After a bench trial in absentia, Patricia Wakenight was convicted of possession of a controlled substance with intent to deliver. The arrest was made in April 2000, but Patricia changed lawyers a number of times, and backed out of a plea agreement, so the trial was not completed until July 2005.
During the trial in July 2000, Patricia snuck out of the courthouse. The trial proceeded in her absence, and ended with the conviction. Four months later, Patricia was sentenced to 10 years imprisonment. After her post-trial motion was denied, and remaining a fugitive, Patricia appealed. She complained to the Second District Appellate Court (1) that she had not been properly admonished about the possibility that the trial could proceed in her absence, and (2) that she had not been given proper notice of her sentencing hearing.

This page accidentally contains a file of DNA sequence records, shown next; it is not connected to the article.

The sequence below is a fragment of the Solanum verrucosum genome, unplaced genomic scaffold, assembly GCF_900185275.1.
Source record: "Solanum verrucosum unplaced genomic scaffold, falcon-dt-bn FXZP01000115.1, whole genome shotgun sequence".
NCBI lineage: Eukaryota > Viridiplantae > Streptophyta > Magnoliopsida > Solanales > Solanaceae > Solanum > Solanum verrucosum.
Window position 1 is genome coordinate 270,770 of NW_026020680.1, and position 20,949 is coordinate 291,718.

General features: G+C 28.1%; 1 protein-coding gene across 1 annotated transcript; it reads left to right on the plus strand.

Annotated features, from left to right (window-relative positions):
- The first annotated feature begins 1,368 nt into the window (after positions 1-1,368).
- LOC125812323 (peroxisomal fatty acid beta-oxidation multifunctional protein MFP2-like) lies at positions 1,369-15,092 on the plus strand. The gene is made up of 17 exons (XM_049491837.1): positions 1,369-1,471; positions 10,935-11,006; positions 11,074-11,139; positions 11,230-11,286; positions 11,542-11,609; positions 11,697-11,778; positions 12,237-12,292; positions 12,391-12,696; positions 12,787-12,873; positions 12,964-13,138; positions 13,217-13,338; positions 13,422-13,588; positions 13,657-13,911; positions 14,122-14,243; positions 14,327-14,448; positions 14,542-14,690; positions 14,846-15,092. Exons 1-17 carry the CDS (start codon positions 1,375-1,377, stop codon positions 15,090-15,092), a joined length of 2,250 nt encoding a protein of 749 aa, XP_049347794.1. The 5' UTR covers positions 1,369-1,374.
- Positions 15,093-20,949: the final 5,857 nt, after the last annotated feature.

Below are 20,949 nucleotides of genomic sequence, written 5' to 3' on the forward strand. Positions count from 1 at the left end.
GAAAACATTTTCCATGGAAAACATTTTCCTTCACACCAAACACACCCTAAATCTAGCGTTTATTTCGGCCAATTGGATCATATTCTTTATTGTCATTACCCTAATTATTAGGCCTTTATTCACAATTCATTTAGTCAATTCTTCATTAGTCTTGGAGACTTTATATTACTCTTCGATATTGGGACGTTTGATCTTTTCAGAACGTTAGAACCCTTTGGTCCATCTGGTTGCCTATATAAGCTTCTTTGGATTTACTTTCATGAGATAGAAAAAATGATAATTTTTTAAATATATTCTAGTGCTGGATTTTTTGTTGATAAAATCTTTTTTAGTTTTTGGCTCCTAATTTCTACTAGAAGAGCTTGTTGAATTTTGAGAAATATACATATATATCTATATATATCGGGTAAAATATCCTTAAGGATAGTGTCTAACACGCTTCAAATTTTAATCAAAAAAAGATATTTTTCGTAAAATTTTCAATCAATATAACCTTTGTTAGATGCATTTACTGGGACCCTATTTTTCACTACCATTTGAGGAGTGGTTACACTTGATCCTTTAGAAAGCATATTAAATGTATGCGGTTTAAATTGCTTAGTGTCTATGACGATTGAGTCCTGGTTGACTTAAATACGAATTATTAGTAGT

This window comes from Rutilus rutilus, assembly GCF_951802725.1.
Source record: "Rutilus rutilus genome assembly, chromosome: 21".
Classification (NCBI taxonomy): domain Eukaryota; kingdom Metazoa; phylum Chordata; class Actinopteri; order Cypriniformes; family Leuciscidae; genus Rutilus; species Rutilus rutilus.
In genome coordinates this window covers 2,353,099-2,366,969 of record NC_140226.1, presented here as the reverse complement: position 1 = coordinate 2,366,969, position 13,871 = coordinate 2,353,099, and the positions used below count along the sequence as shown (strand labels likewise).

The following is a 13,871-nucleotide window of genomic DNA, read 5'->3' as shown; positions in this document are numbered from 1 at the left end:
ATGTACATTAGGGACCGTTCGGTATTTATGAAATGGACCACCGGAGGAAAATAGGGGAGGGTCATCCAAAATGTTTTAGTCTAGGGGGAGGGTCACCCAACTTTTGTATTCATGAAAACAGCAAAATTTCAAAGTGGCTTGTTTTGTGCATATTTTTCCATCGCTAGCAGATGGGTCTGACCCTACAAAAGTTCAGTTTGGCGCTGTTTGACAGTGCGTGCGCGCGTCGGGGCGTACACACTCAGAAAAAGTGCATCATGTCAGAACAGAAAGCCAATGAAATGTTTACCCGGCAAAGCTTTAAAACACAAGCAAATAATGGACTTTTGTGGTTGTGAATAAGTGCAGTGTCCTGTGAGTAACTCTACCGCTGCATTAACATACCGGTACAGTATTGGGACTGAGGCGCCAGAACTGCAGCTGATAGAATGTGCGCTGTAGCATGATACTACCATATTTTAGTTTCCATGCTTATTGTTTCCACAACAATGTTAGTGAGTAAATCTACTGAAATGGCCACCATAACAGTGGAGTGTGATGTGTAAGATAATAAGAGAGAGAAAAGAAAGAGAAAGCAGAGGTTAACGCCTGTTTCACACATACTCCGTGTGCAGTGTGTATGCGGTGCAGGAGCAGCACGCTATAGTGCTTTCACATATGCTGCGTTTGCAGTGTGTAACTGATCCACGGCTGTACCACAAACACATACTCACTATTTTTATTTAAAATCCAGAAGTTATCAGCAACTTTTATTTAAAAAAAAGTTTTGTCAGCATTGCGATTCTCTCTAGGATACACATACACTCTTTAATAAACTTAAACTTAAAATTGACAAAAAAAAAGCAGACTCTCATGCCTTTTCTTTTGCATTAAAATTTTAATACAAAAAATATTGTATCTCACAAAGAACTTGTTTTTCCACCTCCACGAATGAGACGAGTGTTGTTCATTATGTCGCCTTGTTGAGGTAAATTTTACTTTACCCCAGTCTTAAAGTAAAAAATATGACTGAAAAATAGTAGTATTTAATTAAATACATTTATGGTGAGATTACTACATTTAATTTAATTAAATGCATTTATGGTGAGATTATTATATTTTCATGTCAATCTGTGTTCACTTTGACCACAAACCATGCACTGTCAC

The initial question was whether the appellate court should exercise its discretion to hear Patricia’s appeal. The appellate court “has the discretionary power to refuse to hear a fugitive’s appeal unless and until the fugitive returns to the jurisdiction.” But in this case, the appellate court refused to dismiss the appeal “because the only substantive issues defendant raises are whether she was properly admonished about the possibility of a trial in absentia and whether she was entitled to a separate notice of the sentencing hearing … Thus, the substantive issues are intertwined with the issue of whether we should hear the appeal in the first place.”
In the end, the conviction and the sentence were affirmed. You can read the entire opinion, People v. Wakenight, No. 2-05-1090 (7/11/07), by clicking here.